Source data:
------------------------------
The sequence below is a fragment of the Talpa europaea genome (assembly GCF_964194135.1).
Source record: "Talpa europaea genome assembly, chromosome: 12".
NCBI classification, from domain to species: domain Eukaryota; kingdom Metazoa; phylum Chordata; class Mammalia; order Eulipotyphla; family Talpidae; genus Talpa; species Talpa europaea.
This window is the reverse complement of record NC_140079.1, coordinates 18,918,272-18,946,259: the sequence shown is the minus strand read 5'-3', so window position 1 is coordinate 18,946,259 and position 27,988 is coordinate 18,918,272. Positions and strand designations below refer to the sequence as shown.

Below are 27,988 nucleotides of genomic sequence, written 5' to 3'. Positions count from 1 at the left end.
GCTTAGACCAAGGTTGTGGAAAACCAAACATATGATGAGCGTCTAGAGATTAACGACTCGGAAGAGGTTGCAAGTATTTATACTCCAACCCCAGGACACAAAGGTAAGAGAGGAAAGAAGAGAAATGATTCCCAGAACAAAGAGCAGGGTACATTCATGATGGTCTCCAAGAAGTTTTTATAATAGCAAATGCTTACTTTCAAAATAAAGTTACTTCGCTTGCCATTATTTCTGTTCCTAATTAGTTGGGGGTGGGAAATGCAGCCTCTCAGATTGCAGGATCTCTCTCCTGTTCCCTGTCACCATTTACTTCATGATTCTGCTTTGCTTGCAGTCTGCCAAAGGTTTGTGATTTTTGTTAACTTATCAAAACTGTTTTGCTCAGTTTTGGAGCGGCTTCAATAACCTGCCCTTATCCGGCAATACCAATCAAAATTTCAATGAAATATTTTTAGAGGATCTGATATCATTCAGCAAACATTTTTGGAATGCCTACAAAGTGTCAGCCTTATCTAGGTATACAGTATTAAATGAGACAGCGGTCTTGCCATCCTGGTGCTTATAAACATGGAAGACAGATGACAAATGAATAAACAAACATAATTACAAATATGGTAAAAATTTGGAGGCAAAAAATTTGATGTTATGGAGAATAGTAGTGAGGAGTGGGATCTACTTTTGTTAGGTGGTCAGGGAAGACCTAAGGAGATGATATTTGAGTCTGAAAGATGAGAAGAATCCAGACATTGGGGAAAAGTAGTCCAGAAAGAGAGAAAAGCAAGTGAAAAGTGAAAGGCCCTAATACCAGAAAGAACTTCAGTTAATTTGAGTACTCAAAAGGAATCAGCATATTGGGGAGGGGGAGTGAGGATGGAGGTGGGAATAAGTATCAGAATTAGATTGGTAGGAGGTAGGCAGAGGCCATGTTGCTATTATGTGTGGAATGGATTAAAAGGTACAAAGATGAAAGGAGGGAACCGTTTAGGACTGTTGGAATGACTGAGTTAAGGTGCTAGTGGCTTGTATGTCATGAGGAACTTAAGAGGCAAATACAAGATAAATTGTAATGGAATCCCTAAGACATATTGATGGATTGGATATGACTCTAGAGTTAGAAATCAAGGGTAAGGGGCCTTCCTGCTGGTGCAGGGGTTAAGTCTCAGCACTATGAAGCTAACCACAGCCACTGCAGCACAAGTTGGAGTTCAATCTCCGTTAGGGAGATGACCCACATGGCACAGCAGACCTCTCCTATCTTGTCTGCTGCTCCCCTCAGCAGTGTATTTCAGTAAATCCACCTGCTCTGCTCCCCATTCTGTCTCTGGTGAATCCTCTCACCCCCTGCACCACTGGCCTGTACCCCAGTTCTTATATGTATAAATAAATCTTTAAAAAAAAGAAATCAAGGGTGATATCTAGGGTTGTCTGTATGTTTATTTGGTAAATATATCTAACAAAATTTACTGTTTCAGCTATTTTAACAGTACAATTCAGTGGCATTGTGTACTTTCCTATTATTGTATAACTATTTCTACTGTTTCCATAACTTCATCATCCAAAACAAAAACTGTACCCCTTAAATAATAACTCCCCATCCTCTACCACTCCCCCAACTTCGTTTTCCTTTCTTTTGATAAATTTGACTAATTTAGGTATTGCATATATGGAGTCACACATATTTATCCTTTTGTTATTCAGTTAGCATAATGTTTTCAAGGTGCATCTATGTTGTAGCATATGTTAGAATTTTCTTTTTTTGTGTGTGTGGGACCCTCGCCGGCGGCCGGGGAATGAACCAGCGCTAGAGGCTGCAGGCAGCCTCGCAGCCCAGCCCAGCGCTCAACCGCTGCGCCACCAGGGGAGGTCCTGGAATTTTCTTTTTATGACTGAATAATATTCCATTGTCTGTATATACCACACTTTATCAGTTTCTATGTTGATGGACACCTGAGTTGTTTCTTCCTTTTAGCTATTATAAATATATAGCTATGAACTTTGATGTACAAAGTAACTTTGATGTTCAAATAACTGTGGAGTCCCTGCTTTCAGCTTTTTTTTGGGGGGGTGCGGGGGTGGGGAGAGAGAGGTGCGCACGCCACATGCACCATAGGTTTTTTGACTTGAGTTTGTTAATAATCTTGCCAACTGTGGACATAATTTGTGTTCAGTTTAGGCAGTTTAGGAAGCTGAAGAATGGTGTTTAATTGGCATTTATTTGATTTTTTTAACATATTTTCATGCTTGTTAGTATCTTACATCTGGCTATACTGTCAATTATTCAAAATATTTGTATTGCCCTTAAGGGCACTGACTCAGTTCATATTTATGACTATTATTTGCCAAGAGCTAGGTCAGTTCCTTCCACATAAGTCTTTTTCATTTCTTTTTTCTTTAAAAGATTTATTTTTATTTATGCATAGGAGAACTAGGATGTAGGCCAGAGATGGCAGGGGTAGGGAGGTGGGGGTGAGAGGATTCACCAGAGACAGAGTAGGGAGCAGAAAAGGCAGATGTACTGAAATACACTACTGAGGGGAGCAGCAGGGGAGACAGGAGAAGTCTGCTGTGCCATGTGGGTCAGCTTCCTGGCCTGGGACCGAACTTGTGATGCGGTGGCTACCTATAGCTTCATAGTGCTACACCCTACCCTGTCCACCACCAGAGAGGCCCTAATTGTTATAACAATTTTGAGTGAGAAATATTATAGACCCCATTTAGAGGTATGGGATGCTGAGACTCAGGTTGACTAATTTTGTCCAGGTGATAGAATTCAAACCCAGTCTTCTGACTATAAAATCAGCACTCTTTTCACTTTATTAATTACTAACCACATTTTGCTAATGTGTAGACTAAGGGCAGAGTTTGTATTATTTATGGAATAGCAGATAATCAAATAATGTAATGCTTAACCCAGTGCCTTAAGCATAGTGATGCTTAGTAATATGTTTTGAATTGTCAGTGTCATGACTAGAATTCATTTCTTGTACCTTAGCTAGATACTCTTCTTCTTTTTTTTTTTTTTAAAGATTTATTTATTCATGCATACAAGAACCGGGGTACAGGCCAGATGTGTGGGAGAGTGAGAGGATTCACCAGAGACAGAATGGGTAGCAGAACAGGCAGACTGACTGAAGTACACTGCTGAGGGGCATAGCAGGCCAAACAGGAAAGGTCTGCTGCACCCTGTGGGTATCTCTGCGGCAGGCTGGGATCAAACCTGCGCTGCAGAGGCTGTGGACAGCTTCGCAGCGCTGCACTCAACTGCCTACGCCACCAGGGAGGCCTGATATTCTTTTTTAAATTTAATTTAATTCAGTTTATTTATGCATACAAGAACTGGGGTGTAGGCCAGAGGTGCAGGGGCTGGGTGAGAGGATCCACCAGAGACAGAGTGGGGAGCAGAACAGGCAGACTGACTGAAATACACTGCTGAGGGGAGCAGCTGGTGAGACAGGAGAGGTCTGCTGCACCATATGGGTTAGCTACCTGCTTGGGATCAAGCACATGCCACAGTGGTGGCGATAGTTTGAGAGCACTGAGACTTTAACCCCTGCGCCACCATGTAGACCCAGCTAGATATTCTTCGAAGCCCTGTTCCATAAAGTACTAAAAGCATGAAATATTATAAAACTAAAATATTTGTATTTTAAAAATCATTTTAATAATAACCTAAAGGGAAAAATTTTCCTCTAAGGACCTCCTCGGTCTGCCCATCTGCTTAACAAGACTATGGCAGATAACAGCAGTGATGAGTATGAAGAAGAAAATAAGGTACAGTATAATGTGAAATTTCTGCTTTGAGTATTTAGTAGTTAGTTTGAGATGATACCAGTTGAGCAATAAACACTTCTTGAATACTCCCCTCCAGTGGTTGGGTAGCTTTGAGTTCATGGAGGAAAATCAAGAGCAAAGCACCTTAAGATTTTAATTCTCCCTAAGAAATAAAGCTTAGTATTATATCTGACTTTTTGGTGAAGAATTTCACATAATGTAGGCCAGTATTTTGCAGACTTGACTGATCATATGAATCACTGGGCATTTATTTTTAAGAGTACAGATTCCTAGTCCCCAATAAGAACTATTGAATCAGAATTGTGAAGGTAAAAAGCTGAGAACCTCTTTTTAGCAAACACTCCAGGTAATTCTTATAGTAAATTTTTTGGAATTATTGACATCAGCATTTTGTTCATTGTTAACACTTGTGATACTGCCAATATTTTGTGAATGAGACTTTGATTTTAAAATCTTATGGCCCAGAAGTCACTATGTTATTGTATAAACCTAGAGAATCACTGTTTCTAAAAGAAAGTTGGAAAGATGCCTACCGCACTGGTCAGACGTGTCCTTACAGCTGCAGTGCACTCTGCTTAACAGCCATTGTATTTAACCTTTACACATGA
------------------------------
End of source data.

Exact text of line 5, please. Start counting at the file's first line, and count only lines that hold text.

Below are 27,988 nucleotides of genomic sequence, written 5' to 3'. Positions count from 1 at the left end.